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Thread: Safety Check for first time boaters

  1. #1
    Member Rock_skipper's Avatar
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    Default Safety Check for first time boaters

    While I was reading the helment thread I thought this would be a helpful thread. I know its been covered in some of the other threads , but this one is all about safety.

    What imput can you give some of the new boaters to make them feel at ease on there first few times out?

    This could also help some of us oldtimers that have taken a few of the basic's for granted.

  2. #2
    Member bhollis's Avatar
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    First and foremost, take a CG Auxiliary boating course. Next, go out with an experienced boater a few times to get some local knowledge and see how they do things. Also, make sure you know your boat and its systems, and have the tools, spare parts, and know-how to fix some of the more common problems that are likely to come up. Always check the weather--if in doubt, don't go. Finally, make sure you have all the required safety gear and know how to use it.

    I'm sure others will chime in with more tips.

  3. #3
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    Smile Boating safety tips

    Wow! This thread is right up my alley, don't you think? And, you knew that I can't resist a post (or two!).

    How does a novice boater get started? Good question! All you experienced boaters can likely recall exactly how you began; usually by going along with someone who already had some time in the logbook and learning as you go. I'd love to hear some of the sea stories!

    We all learn by "doing"- hands on or kinesthetic is the most popular way to learn something. Some learn by seeing it done (visual) and fewer still by hearing about it (audio)...in reality, we all use most all of the senses we have. Learning in Alaska is often about survival....simply because Alaska is so often unforgiving of mistakes; Alaska's history is full of stories about Cheechakos and all the different and innovative ways they managed to kill themselves.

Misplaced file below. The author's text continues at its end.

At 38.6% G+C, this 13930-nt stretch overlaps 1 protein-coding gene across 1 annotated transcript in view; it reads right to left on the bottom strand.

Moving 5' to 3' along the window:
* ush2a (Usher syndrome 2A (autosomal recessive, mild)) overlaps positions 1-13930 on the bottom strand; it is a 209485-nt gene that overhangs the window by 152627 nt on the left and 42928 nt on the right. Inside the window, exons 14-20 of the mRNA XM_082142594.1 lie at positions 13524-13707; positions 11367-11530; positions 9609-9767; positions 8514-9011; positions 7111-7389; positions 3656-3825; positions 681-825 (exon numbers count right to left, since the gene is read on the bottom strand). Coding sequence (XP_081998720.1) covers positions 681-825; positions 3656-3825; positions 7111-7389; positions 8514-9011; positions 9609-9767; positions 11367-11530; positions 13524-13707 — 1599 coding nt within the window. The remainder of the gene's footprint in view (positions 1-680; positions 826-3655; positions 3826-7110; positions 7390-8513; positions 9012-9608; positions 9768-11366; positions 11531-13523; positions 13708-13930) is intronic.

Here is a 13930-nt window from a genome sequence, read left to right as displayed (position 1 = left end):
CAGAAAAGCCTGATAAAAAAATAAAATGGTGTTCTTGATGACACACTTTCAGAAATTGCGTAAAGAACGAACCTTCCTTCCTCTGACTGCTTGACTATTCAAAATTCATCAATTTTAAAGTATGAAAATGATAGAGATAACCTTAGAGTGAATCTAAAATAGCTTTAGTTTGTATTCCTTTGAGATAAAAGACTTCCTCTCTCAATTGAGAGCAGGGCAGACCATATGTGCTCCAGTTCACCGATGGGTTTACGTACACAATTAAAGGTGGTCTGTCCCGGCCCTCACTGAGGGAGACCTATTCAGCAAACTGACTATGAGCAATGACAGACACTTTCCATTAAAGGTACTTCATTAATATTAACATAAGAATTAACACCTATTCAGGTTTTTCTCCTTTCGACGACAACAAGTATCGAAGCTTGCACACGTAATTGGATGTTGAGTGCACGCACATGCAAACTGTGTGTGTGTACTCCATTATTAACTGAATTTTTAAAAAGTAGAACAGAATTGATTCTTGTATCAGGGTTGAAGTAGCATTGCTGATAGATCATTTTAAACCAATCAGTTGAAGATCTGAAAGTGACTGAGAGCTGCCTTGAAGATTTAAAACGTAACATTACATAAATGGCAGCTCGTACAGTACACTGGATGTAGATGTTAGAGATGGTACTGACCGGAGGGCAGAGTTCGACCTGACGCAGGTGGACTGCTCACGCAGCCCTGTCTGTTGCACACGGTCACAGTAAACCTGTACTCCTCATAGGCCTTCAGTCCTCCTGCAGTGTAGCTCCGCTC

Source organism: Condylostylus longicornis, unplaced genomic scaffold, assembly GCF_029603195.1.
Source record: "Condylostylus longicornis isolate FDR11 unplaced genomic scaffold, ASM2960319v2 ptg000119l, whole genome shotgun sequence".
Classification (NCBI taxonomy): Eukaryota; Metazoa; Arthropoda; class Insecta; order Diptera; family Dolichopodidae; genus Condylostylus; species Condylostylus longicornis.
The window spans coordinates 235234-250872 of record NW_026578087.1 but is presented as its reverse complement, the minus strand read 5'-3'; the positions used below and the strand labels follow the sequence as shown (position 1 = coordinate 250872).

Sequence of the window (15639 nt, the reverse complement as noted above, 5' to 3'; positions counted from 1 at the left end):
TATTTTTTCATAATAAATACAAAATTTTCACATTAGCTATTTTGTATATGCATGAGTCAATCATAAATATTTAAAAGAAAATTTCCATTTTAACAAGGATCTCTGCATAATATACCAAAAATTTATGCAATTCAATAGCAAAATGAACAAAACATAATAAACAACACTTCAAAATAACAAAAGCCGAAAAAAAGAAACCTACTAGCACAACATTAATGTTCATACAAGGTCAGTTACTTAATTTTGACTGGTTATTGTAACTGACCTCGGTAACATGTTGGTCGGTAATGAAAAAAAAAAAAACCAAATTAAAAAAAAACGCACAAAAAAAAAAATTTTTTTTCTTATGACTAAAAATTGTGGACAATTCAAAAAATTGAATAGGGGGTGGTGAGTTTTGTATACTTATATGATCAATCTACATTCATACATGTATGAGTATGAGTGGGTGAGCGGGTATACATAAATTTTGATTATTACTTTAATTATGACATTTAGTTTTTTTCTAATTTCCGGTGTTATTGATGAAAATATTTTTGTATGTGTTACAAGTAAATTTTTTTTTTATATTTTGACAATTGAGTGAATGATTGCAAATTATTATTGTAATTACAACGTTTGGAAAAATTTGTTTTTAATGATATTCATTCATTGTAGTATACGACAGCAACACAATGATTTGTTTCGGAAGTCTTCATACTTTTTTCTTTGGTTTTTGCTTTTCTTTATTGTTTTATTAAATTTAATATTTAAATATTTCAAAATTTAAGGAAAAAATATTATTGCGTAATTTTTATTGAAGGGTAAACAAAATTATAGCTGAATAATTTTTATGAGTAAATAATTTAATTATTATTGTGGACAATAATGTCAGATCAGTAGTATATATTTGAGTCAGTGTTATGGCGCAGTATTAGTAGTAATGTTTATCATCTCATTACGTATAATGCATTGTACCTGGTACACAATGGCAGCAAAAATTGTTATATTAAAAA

Boating is only one aspect of the Alaskan experience and surviving a boating adventure can be both rewarding....and terrifying. Like most boaters, I'd really rather learn from someone else's experience and hope that I'll never repeat their mistakes....so, the sea stories have a great value to the rest of us. I'll never forget one beatiful day out of Resurrection Bay over by Day Harbor years ago....

    We were in a friend's boat, 26' aluminum Oakes riverboat; modified tri-hull. The boat had unreliable twin gas V-8's and jet drives. Originally built for the Snake River in Idaho, it found it's way to Alaska and eventually, I found my way aboard. We headed out for some rockfish and halibut, sunny day and light wind. Not much happening in Res Bay, so around Barwell we went to fish Day Harbor. A bit 'rolly' from the ocean swell and my two young nephews got seasick...and so did their mom & dad. They wanted to go ashore pretty badly, so our accomodating skipper thought he might be able to beach the boat. Unfortunately, the swells turned into surf as they hit the shallower water (good lesson!) and it got pretty hairy very quickly....then one of the engines died and wouldn't restart. I'm already on the bow with a line, ready to jump onto the beach and by the time we decided to abort our shore landing, I was working my way back to the cockpit when I slipped....

    I managed to grab onto the bow roller on my way overboard and hung on...literally for dear life! The skipper was trying to back the boat out on one engine and taking water over the transom, yelling at me that he would come back to get me. I replied that I could climb back aboard (I was much younger then!) when he got the boat under control. We finally were able to turn around and get the other engine started. We got the water pumped out of the boat and decided to head home. Lessons learned (from this experience - the hard way!):
    1. Don't try and go ashore if there are waves on the beach.
    2. Don't risk everyone for a few seasick passengers (prioritize risks)
    3. Wear a PFD with survival gear in the pockets (I didn't even have a life jacket on!!)
    4. Never exceed your personal "comfort" factor.
    5. Make sure your boat is in top mechanical condition.

    Naturally, I have lots more sea stories as I'm sure you all do as well; love to hear them!

    Boat Safe! Mike

  4. #4
    Member Rock_skipper's Avatar
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    Thanks for chiming in Mike. Glad you made it out safe.

    I'm teaching my boy in stages. He keeps asking if he can take the boat ( river boat ) out by himself, or with a buddy, and keep telling him, not yet..

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